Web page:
“Girls Back to School” must be at the center of Pakistan’s Covid-19 recovery strategy

14 July, (Peshawar) An online session on Challenges to Girls Education in COVID Crisis was organized by Blue Veins which was attended by young girls, parents, teachers’ associations, lawyers and civil society representatives.

According to Civil Society organizations, girls are particularly vulnerable when schools remain closed for long periods of time. They fear that a large number of girls, especially from the lower strata of the society, may not return to school after the Covid-19 passes. It is estimated that there are 1.8 million out of school children in Khyber Pakhtunkhwa, and 64 percent of them are girls. Coved-19 can potentially exacerbate preexisting inequalities and intensify the existing learning crisis.

Education planners should be aware of the particular threat that the school closures due to Covid-19 pose to girls and women, and ensure that plans for reopening the schools take this factor into account. The digital divide between genders needs to be overcome if girls are to benefit from online distance learning solutions; studying schedules must be flexible where possible so that learning can take place around the domestic demands that are disproportionately made on girls and women; and targeted measures should be taken to ensure that as many female learners as possible return to schools when they reopen.

Qamar Naseem Program Coordinator Blue Veins and Education Rights Activist said “While we continue to highlight the disproportionate effects of Covid-19 on adolescent girls and young women, we must also recognize their creativity, innovative solutions, and effective partnership in shaping the response and recovery. An education system that recognizes that girls’ voices are valuable and allows for their meaningful participation contributes towards girls’ and women’s empowerment”.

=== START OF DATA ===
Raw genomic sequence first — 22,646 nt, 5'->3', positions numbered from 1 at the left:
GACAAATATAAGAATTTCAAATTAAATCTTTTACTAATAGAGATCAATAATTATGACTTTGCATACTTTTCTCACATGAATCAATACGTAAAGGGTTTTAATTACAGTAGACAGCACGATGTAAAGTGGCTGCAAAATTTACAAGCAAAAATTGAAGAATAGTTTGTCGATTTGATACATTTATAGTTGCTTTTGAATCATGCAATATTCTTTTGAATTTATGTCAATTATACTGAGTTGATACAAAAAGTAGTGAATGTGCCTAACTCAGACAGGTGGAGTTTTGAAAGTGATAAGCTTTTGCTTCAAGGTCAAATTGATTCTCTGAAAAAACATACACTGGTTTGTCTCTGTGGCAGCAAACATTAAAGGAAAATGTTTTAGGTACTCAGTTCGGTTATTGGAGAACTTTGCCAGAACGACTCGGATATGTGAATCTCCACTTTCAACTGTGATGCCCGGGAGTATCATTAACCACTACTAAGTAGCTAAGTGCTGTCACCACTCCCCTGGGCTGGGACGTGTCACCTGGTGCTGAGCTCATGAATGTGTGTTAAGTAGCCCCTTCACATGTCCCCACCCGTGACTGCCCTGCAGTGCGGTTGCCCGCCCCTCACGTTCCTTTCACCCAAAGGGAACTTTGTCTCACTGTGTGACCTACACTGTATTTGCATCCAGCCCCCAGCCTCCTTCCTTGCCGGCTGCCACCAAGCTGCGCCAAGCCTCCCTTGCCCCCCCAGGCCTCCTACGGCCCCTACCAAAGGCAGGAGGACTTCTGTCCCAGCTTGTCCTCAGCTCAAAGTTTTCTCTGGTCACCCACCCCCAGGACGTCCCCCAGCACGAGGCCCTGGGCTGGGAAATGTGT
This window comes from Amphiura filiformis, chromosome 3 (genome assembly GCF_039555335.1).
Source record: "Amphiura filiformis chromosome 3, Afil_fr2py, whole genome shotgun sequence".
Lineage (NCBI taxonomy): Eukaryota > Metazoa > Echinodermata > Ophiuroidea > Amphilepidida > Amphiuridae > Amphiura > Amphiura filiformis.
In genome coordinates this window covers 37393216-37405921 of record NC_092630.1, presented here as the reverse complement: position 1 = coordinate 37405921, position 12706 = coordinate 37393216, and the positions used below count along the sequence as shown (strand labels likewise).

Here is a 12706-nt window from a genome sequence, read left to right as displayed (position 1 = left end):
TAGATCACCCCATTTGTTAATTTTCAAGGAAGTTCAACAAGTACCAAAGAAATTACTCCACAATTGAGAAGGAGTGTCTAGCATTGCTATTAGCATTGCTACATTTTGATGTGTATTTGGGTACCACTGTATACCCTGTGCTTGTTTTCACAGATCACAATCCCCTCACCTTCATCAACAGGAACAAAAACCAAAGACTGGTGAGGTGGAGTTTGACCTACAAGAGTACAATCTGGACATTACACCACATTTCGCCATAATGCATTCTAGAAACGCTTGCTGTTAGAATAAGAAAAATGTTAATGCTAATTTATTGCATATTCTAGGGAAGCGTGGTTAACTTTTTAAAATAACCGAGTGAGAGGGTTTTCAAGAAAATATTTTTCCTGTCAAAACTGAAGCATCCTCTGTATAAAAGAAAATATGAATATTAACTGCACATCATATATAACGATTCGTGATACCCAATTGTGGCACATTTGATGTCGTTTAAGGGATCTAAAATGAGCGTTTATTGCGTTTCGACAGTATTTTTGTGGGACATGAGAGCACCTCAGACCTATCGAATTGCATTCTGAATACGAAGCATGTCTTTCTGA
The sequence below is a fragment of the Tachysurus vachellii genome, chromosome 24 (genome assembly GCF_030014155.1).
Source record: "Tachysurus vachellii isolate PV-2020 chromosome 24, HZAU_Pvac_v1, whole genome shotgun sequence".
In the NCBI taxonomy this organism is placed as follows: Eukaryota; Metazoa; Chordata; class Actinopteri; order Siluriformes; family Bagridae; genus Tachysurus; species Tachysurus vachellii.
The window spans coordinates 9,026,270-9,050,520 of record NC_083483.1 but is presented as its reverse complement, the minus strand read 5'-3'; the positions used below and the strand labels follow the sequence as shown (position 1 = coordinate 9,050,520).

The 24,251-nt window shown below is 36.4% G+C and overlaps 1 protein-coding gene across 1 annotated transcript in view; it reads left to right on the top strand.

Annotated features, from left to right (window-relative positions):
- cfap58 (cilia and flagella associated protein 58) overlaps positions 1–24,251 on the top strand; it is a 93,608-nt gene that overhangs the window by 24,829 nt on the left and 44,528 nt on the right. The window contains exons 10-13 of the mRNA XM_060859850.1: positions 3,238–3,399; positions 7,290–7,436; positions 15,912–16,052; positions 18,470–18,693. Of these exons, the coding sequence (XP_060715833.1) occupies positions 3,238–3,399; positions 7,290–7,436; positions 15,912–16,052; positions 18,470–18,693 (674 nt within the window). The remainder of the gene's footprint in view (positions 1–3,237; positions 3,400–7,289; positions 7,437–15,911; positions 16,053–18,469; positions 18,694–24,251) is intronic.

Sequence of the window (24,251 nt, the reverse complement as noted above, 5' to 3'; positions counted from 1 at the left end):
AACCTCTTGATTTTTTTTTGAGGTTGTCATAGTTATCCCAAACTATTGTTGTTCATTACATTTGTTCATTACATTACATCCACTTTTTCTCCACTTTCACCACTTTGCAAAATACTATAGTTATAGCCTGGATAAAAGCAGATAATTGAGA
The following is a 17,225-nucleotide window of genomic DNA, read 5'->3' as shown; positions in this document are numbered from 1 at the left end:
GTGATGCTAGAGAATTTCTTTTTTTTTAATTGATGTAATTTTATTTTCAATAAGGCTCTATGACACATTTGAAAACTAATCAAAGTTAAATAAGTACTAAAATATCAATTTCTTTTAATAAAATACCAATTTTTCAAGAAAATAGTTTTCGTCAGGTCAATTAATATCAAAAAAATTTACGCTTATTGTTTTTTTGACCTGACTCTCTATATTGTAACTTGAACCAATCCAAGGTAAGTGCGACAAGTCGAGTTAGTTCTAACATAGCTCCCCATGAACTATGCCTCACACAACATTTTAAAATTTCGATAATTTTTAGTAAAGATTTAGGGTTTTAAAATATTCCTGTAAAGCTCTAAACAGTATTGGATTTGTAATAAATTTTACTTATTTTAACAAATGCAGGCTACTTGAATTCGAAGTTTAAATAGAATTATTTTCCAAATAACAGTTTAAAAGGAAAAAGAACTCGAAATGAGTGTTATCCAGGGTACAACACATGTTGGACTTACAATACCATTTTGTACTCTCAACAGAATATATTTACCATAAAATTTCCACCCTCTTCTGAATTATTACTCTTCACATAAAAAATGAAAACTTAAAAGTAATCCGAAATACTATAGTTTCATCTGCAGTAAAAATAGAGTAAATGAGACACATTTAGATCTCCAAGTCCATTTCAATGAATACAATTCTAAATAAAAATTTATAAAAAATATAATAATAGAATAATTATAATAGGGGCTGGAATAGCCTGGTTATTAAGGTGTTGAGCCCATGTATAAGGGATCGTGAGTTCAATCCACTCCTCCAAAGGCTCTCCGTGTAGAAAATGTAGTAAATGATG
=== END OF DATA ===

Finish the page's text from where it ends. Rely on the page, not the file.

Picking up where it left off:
Sana Ahmad, Coordinator of Ujala – a Provincial Youth led Alliance – said “We’ll need to do more than simply reopen classrooms to make it possible for the poorest and most marginalized girls to return to school.”.

The CSOs recommended that governments and partners take the following five steps to ensure marginalized girls, alongside boys, can continue their education.

  1. Address financial barriers that prevent girls from going to school and that are likely to increase as a result of the economic impact of Covid-19.
  2. Scale up gender-responsive distance education to reach the most marginalized girls.
  3. Intensify community mobilization and support for girls’ education, including for those who were out of school before the Covid-19 crisis.
  4. Prioritize girls’ safety and protection.
  5. Ensure meaningful participation for adolescent girls.
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